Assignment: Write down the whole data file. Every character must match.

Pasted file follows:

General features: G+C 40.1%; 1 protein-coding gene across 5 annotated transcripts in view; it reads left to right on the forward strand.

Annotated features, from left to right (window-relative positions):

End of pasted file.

General features: G+C 40.1%; 1 protein-coding gene across 5 annotated transcripts in view; it reads left to right on the forward strand.

Annotated features, from left to right (window-relative positions):